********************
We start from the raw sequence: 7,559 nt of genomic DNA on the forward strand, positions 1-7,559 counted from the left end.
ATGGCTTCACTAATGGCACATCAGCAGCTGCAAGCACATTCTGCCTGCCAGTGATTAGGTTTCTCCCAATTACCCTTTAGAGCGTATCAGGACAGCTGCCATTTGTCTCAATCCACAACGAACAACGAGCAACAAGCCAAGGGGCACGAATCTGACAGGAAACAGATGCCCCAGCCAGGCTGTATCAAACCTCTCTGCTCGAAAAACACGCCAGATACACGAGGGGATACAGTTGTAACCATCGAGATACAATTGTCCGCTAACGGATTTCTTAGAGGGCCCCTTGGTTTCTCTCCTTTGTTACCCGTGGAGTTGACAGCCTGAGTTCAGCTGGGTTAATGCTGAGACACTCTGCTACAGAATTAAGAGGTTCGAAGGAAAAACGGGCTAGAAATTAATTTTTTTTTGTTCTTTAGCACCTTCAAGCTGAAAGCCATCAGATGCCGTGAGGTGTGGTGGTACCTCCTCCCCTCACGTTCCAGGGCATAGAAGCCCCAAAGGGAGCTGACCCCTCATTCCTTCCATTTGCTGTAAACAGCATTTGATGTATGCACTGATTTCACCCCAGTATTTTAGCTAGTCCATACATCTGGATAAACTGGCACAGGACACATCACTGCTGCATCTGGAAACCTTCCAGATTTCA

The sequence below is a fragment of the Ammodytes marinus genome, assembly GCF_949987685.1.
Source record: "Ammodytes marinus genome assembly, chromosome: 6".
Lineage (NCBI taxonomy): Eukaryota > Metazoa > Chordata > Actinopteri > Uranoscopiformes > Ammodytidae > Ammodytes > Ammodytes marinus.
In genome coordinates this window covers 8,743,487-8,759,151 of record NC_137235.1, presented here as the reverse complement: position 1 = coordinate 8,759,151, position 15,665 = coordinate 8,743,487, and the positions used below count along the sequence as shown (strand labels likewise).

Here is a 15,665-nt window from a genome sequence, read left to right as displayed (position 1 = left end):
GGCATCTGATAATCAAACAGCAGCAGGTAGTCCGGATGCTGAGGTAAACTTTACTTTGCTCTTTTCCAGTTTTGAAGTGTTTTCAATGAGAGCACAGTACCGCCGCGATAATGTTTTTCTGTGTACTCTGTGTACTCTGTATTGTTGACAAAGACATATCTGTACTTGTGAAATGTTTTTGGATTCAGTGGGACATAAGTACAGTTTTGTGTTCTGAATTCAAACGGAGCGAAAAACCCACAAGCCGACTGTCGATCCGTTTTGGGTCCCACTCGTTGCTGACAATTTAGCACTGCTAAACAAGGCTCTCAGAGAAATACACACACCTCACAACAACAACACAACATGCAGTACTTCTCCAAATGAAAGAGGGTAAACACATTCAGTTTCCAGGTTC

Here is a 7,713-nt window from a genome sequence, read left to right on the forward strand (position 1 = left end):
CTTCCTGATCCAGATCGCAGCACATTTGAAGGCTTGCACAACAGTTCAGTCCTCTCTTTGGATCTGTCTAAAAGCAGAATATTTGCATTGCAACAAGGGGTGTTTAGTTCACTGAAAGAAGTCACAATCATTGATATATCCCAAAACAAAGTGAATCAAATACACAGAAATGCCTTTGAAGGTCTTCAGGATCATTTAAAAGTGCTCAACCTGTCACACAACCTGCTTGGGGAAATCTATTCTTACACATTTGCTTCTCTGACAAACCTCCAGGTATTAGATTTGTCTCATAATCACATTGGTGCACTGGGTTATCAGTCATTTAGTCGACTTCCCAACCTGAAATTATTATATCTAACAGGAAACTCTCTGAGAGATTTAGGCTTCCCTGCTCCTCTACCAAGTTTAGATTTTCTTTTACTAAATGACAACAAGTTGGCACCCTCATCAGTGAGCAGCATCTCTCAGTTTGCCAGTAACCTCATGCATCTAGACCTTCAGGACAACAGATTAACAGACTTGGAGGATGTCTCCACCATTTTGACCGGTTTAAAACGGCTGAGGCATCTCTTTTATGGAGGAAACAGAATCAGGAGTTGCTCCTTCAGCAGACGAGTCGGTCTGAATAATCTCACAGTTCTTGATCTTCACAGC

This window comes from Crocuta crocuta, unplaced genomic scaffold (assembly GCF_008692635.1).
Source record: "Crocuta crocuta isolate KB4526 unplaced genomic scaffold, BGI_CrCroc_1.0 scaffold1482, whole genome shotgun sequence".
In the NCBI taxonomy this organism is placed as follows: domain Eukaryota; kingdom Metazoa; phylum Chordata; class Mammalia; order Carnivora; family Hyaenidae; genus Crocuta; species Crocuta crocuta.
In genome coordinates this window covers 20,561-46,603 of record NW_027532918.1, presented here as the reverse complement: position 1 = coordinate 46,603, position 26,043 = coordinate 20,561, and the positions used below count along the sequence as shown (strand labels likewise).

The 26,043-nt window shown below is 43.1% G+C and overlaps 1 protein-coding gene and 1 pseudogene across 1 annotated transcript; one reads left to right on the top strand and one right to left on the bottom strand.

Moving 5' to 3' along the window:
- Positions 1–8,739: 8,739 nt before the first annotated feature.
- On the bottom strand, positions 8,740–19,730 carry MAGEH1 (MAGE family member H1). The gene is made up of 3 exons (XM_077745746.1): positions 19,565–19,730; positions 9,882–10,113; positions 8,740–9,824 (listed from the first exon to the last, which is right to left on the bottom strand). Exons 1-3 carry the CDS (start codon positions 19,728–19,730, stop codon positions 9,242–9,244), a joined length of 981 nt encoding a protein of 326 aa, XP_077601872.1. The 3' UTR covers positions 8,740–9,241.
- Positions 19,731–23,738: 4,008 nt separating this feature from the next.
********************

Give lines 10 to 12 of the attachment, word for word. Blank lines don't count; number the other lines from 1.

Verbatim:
CTTCCTGATCCAGATCGCAGCACATTTGAAGGCTTGCACAACAGTTCAGTCCTCTCTTTGGATCTGTCTAAAAGCAGAATATTTGCATTGCAACAAGGGGTGTTTAGTTCACTGAAAGAAGTCACAATCATTGATATATCCCAAAACAAAGTGAATCAAATACACAGAAATGCCTTTGAAGGTCTTCAGGATCATTTAAAAGTGCTCAACCTGTCACACAACCTGCTTGGGGAAATCTATTCTTACACATTTGCTTCTCTGACAAACCTCCAGGTATTAGATTTGTCTCATAATCACATTGGTGCACTGGGTTATCAGTCATTTAGTCGACTTCCCAACCTGAAATTATTATATCTAACAGGAAACTCTCTGAGAGATTTAGGCTTCCCTGCTCCTCTACCAAGTTTAGATTTTCTTTTACTAAATGACAACAAGTTGGCACCCTCATCAGTGAGCAGCATCTCTCAGTTTGCCAGTAACCTCATGCATCTAGACCTTCAGGACAACAGATTAACAGACTTGGAGGATGTCTCCACCATTTTGACCGGTTTAAAACGGCTGAGGCATCTCTTTTATGGAGGAAACAGAATCAGGAGTTGCTCCTTCAGCAGACGAGTCGGTCTGAATAATCTCACAGTTCTTGATCTTCACAGC

This window comes from Crocuta crocuta, unplaced genomic scaffold (assembly GCF_008692635.1).
Source record: "Crocuta crocuta isolate KB4526 unplaced genomic scaffold, BGI_CrCroc_1.0 scaffold1482, whole genome shotgun sequence".